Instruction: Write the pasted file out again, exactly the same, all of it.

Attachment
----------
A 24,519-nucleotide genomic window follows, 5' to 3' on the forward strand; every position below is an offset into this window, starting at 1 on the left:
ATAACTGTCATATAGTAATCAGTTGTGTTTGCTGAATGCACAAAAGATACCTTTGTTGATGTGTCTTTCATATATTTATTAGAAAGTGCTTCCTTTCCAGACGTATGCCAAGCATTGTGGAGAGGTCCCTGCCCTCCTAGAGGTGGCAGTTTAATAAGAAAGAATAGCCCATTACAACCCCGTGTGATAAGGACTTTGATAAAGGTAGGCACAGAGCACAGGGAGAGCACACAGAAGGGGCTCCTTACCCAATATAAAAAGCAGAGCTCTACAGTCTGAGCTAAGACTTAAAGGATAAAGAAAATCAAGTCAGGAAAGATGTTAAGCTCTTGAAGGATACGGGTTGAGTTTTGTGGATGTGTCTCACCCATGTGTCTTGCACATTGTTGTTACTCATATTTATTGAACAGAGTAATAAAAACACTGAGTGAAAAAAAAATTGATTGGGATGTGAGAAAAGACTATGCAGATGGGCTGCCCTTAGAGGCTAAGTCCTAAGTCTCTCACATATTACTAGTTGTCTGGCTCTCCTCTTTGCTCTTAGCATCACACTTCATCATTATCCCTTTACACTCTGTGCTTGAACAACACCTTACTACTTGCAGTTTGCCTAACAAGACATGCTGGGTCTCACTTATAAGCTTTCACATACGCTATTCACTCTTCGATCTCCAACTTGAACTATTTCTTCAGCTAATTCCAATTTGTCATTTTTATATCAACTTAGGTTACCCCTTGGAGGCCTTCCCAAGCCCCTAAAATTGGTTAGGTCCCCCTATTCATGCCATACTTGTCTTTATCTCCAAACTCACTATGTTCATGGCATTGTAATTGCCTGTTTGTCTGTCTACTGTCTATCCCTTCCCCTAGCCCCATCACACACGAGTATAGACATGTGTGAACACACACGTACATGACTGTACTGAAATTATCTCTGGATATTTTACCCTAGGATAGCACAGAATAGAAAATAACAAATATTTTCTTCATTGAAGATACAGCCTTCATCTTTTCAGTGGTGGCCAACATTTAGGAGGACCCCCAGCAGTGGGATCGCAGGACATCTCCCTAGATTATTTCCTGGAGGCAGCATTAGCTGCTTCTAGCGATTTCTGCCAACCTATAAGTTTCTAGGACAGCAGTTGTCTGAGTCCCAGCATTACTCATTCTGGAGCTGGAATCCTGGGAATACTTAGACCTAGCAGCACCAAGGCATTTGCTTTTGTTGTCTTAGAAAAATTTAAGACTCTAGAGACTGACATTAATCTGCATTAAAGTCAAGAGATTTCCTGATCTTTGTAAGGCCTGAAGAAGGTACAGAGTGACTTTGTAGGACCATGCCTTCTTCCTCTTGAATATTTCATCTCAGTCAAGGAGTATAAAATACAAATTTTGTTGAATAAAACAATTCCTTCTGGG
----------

A 24,519-nucleotide genomic window follows, 5' to 3' on the forward strand; every position below is an offset into this window, starting at 1 on the left:
ATAACTGTCATATAGTAATCAGTTGTGTTTGCTGAATGCACAAAAGATACCTTTGTTGATGTGTCTTTCATATATTTATTAGAAAGTGCTTCCTTTCCAGACGTATGCCAAGCATTGTGGAGAGGTCCCTGCCCTCCTAGAGGTGGCAGTTTAATAAGAAAGAATAGCCCATTACAACCCCGTGTGATAAGGACTTTGATAAAGGTAGGCACAGAGCACAGGGAGAGCACACAGAAGGGGCTCCTTACCCAATATAAAAAGCAGAGCTCTACAGTCTGAGCTAAGACTTAAAGGATAAAGAAAATCAAGTCAGGAAAGATGTTAAGCTCTTGAAGGATACGGGTTGAGTTTTGTGGATGTGTCTCACCCATGTGTCTTGCACATTGTTGTTACTCATATTTATTGAACAGAGTAATAAAAACACTGAGTGAAAAAAAAATTGATTGGGATGTGAGAAAAGACTATGCAGATGGGCTGCCCTTAGAGGCTAAGTCCTAAGTCTCTCACATATTACTAGTTGTCTGGCTCTCCTCTTTGCTCTTAGCATCACACTTCATCATTATCCCTTTACACTCTGTGCTTGAACAACACCTTACTACTTGCAGTTTGCCTAACAAGACATGCTGGGTCTCACTTATAAGCTTTCACATACGCTATTCACTCTTCGATCTCCAACTTGAACTATTTCTTCAGCTAATTCCAATTTGTCATTTTTATATCAACTTAGGTTACCCCTTGGAGGCCTTCCCAAGCCCCTAAAATTGGTTAGGTCCCCCTATTCATGCCATACTTGTCTTTATCTCCAAACTCACTATGTTCATGGCATTGTAATTGCCTGTTTGTCTGTCTACTGTCTATCCCTTCCCCTAGCCCCATCACACACGAGTATAGACATGTGTGAACACACACGTACATGACTGTACTGAAATTATCTCTGGATATTTTACCCTAGGATAGCACAGAATAGAAAATAACAAATATTTTCTTCATTGAAGATACAGCCTTCATCTTTTCAGTGGTGGCCAACATTTAGGAGGACCCCCAGCAGTGGGATCGCAGGACATCTCCCTAGATTATTTCCTGGAGGCAGCATTAGCTGCTTCTAGCGATTTCTGCCAACCTATAAGTTTCTAGGACAGCAGTTGTCTGAGTCCCAGCATTACTCATTCTGGAGCTGGAATCCTGGGAATACTTAGACCTAGCAGCACCAAGGCATTTGCTTTTGTTGTCTTAGAAAAATTTAAGACTCTAGAGACTGACATTAATCTGCATTAAAGTCAAGAGATTTCCTGATCTTTGTAAGGCCTGAAGAAGGTACAGAGTGACTTTGTAGGACCATGCCTTCTTCCTCTTGAATATTTCATCTCAGTCAAGGAGTATAAAATACAAATTTTGTTGAATAAAACAATTCCTTCTGGG